tyan no quality champ anymore?

Discussion in 'Tyan' started by Heinz Roesch, Jul 5, 2003.

  1. Heinz Roesch

    Heinz Roesch Guest

    Hi all,

    waiting for a bios version for the S2688 (HEsl-T)
    that properly supports ICP-Vortex raid controllers
    for more than 6 months now and having trouble with
    Xeon boards 7505 and 7501 that don't even install
    windows 2000 server properly i wanted to ask the
    community if something is fundamentally wrong with

    Just wanted some feedback befor we move to Intel
    after using tyan server boards for several years
    with good success.


    Heinz Roesch, Jul 5, 2003
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  2. Heinz Roesch

    Tony Guest


    i got the S2668, i had problems with my 3ware raid controller and probs with
    the bios. i am sure that i changed about 30emails with tyan support so that
    they finaly after two weeks brought out a new bios 1.01g that fixes 3ware
    support and other probs I HAD.

    for me the support is very very good and i am realy happy!

    Tony, Jul 5, 2003
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  3. Heinz Roesch

    Paul Murphy Guest

    If you think that having to exchange 30 emails with a company before they
    fix the problem is a good thing, then I'd hate to see the companies you
    think are bad. For me the mark good service is a co that asks poignant
    questions and resolves the issue (including any RMAs required) with no more
    than 5 (quickly relied to) emails tops. My experience with Tyan has been
    that they respond selectively to emails and tend not to acknowledge
    known/common problems or issues with motherboards e.g. the 2nd CPU ID issue
    with the S2460.

    My next board will NOT be a Tyan.

    Paul Murphy, Jul 5, 2003
  4. Heinz Roesch

    Tony Guest

    yes yes but there where a lot more stuff i had to discuss because i am not
    very studdy with mainboard.
    and tyan support was very polite und helpfull. for me it is very good and i
    would be a second time a board.
    but it is also right that there are a lot of people out there who have many
    problems with the boards and with support.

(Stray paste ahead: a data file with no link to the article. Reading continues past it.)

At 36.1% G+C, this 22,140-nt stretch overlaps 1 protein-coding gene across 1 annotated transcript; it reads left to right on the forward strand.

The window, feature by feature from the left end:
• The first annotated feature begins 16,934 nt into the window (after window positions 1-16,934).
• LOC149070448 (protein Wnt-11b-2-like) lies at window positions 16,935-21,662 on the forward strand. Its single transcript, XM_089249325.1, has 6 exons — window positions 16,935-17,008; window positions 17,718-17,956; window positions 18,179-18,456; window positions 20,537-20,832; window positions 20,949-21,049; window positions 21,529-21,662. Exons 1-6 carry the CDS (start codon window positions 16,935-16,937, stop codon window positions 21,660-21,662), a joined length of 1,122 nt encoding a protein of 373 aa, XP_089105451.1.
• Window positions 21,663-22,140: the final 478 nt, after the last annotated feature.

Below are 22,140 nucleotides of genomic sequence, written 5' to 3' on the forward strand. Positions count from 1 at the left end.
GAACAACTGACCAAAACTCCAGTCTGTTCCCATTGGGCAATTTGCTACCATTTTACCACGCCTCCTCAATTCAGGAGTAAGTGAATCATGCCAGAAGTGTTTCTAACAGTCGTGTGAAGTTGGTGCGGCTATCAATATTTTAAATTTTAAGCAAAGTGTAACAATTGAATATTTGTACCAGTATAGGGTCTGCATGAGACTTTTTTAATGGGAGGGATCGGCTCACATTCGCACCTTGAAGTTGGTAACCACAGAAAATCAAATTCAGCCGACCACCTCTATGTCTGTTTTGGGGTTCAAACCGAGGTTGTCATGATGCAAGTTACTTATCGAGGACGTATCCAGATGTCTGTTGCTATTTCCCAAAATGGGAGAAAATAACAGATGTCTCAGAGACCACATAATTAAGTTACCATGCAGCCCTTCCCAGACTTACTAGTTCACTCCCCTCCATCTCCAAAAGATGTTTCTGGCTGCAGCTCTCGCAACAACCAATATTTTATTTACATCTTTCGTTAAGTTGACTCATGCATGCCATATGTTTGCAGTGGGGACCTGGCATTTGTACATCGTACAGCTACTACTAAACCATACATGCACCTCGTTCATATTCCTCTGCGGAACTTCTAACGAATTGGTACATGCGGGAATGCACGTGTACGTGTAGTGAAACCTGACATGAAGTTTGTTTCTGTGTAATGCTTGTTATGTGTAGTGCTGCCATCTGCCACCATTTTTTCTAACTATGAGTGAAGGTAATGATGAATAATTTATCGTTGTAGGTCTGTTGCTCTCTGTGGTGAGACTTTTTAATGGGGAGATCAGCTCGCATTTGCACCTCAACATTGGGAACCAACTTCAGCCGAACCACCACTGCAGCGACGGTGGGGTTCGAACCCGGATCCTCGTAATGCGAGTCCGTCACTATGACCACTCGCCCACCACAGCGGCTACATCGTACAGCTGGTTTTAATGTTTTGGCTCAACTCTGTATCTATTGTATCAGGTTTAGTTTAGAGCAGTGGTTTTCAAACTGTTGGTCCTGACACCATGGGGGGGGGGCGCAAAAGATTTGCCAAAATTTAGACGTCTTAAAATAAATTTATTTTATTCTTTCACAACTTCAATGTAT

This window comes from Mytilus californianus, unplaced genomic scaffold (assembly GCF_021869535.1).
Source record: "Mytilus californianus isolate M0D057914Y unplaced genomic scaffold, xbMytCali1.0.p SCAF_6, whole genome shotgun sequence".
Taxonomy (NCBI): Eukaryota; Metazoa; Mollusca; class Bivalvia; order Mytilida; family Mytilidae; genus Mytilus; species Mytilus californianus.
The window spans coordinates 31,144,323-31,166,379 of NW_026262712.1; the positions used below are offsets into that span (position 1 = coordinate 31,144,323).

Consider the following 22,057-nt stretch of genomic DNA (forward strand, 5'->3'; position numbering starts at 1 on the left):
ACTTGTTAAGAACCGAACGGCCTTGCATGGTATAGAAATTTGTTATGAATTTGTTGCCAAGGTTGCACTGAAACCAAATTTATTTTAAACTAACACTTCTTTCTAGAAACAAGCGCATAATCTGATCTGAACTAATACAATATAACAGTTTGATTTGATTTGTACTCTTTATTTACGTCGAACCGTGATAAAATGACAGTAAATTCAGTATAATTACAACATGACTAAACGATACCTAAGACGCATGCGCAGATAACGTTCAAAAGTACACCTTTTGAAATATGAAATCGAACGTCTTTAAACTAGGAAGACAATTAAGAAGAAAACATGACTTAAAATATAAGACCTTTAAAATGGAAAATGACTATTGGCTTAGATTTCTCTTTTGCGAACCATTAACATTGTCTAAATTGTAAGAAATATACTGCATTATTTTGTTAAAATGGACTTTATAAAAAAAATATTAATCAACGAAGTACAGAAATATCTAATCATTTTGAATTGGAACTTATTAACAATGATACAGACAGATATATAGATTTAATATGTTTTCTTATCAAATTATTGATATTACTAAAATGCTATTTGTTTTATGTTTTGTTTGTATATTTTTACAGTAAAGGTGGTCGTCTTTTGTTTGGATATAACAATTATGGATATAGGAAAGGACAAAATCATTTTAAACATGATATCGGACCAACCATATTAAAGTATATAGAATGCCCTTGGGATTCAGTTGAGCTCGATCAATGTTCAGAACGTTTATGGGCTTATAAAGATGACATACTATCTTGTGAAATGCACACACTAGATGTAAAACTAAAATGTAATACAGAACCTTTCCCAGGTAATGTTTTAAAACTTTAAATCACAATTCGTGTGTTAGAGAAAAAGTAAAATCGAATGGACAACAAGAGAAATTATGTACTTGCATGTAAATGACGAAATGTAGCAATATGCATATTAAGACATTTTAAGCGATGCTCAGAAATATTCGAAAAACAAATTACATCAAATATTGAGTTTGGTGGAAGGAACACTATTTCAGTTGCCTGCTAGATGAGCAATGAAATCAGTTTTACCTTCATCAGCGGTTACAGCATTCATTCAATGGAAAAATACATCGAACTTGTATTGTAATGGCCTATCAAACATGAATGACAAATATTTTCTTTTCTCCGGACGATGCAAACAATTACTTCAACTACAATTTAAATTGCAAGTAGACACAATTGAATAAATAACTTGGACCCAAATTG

what will you do? buy intel boards? they are for me too expensive.
    Tony, Jul 6, 2003
  5. Heinz Roesch

    Heinz Roesch Guest

    Thank you all for your input.
    Problem with Xeon-boards turned out to be a defective
    FPU-Unit on one processor.

    So no fault on tyan's side, but Intel platform confidence
    test reported the problem on a Intel-board within 5 minutes
    and saved our asses.

    So for us it will be Intel from now on!


    Heinz Roesch, Jul 11, 2003
  6. Heinz Roesch

    Heinz Roesch Guest

    True. But that was the first defective Intel-CPU in my
    20-years-experience in the computer-industrie. So the main
    problem was, that we didn't think enough about a CPU-defect
    because it never happened until now :)
    Since we don't live in a perfect world and shit happens as we
    all know, i like to have a board that ships with an intensive

    And you forgot to mention our problems with S2688. Still no bios
    and no information in sight. And some days ago we had to RMA the
    fifth board out of a series of twenty because of random lockups.

    So there are some quite serious problems with tyan that we had
    to consider in our decision as well.


    Heinz Roesch, Jul 14, 2003
  7. Heinz Roesch

    Paul Murphy Guest

    Likewise Intel didn't do any cpu installing on that board.
    My point is not that its crazy to blame Tyan for a defective CPU but that
    you can't assume it was Intels fault either ("the defective parts they ship